We went around the room, and each man shared a little about his life. With tears and true ownership, each man confessed his weaknesses and mistakes. Their hearts bled for the damage they had brought to those they love, and they gushed at how they lived forgiven because of Christ. There was no air about them, no pretense. Christ had moved into their wrecked lives and restored them. They spoke with peace, and I sensed they possessed hope.
I found myself longing to be like them, these men recovering from the consequences of sin. I wanted to need God as they did and feel broken as they did and be transparent as they were. It was as if they were already exposed…already caught. "Screwed up" was written on their foreheads—no need to act like it wasn't. And something about that brought freedom. It made God the hero, not them.
My soul resonated with that. Even though I'm a blonde, mom-of- three pastor's wife connecting with criminals fresh out of prison, I am a human, and we humans arrive with "screwed up" on our foreheads. We come that way, but somewhere between toddlerhood and being a grown-up we learn to wipe off our forehead signs. To sit up straight. To be good.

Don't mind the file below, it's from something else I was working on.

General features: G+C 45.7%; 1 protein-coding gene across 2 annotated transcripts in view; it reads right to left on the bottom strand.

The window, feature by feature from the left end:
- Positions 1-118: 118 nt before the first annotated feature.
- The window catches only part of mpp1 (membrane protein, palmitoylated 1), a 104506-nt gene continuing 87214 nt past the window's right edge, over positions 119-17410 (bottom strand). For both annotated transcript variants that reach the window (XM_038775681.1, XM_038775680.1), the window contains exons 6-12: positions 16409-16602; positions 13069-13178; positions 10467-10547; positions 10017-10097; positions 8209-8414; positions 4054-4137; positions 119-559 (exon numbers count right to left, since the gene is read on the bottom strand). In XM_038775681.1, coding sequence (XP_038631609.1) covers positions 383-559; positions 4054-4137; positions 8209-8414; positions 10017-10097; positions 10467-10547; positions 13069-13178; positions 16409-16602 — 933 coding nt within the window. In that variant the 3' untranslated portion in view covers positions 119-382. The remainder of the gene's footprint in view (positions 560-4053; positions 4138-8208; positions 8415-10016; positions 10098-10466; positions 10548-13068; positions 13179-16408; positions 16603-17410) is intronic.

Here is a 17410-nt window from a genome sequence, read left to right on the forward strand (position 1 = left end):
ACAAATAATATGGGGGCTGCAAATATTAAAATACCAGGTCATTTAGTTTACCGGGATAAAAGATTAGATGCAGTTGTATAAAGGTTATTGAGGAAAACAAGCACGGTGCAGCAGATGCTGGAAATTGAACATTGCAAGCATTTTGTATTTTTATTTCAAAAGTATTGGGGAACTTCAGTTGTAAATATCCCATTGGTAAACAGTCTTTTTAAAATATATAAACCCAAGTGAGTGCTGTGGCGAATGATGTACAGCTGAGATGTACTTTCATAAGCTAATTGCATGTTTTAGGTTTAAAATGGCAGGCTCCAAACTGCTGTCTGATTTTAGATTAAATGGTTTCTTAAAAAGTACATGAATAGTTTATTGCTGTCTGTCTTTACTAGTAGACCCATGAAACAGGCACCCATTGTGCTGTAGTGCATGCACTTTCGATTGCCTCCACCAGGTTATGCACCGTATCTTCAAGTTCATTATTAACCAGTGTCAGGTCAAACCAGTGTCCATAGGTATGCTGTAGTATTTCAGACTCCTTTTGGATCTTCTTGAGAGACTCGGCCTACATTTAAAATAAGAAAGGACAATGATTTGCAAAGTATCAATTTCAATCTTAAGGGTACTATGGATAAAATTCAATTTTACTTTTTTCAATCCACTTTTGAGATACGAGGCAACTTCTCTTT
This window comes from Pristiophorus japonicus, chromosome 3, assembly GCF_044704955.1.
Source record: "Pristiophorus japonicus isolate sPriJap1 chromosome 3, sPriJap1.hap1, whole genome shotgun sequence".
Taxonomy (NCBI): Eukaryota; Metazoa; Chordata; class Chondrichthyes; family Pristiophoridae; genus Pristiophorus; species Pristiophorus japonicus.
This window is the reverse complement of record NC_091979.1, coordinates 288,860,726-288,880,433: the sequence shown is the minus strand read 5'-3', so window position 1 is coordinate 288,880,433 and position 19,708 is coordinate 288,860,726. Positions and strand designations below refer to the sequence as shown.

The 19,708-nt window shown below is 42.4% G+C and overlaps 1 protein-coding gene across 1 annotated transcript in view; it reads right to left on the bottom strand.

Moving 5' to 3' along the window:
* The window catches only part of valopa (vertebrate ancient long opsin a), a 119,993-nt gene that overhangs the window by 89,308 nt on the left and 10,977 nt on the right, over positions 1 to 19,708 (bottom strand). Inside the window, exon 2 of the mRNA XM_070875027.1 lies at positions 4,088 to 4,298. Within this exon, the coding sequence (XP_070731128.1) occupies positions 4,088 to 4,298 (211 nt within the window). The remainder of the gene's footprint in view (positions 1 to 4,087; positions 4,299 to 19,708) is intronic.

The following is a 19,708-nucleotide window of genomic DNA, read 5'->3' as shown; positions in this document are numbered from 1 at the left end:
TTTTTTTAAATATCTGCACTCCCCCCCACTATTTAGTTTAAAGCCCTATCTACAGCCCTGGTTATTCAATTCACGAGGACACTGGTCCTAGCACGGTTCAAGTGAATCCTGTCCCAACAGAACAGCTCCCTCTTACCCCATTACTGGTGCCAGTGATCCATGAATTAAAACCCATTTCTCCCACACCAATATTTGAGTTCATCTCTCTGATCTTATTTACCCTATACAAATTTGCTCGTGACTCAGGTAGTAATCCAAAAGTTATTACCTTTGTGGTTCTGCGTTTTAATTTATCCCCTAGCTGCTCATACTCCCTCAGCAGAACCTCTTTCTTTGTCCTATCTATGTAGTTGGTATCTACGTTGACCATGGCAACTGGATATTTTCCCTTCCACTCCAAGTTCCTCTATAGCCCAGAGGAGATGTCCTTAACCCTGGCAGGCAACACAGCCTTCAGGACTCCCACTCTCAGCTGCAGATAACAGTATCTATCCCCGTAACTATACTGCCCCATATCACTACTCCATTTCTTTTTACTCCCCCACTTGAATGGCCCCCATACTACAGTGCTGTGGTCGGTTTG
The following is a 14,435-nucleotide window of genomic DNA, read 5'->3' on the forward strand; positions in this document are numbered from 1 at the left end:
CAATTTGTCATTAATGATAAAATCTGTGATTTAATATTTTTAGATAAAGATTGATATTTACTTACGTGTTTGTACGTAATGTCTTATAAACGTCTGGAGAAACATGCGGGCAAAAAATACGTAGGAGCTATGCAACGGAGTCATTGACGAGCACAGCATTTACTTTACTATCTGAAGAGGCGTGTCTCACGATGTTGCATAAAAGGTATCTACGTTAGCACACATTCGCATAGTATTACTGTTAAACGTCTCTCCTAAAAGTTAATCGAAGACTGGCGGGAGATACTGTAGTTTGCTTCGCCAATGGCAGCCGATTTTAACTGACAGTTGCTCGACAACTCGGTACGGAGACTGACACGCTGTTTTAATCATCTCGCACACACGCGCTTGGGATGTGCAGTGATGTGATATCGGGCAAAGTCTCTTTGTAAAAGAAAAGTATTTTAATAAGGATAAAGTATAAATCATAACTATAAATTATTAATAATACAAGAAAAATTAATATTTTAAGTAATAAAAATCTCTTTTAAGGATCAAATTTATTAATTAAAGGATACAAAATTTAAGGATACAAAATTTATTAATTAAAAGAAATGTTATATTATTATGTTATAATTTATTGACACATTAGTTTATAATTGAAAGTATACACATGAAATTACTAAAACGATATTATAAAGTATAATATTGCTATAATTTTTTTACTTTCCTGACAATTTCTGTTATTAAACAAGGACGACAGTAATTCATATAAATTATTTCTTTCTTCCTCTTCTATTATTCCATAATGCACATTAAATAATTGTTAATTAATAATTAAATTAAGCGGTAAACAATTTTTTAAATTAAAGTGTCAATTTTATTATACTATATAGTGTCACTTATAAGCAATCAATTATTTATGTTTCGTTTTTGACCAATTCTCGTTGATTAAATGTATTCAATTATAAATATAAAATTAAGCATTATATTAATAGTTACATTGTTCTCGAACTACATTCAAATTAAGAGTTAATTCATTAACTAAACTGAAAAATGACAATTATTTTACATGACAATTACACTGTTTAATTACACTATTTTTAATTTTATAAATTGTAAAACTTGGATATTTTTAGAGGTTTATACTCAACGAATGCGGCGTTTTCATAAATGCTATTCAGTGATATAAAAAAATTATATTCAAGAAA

But before God I am no different from these men. My forehead is clean; my soul certainly is not. That day on an old, beat-up sofa with some old, beat-up guys, I rethought the things I valued in people and the types of people I valued, and I realized that God shone more through those accused and hurting men than through me.
We are all hiding from each other with big fig leaves, but God says, "You could stop because I am a way better covering. I have an actual payment for all the sin you are hiding. But it will take coming out from behind your leaves. It will take humility to see that you need me" (John 11:25, 1 John 1:8, paraphrased). The irony is that Jesus' blood takes the least good and makes them the most good. It's beautiful.
Face to the Ground
We don't want to fall. We like to see great testimonies of God's grace, but we don't want to be the testimony.
Even though I was bright and shiny—I was full of sin and pride. Eventually I fell, dramatically, face-first, crying because I had lived like a Pharisee in all my pride and arrogance. I actually have learned to fall a lot. I fall because I can't keep pretending I am okay when I know deep down I'm not. But I also fall because I find God in the sand. I find God with my face in it. And then he gets to be the lifter of my head, rather than my pride.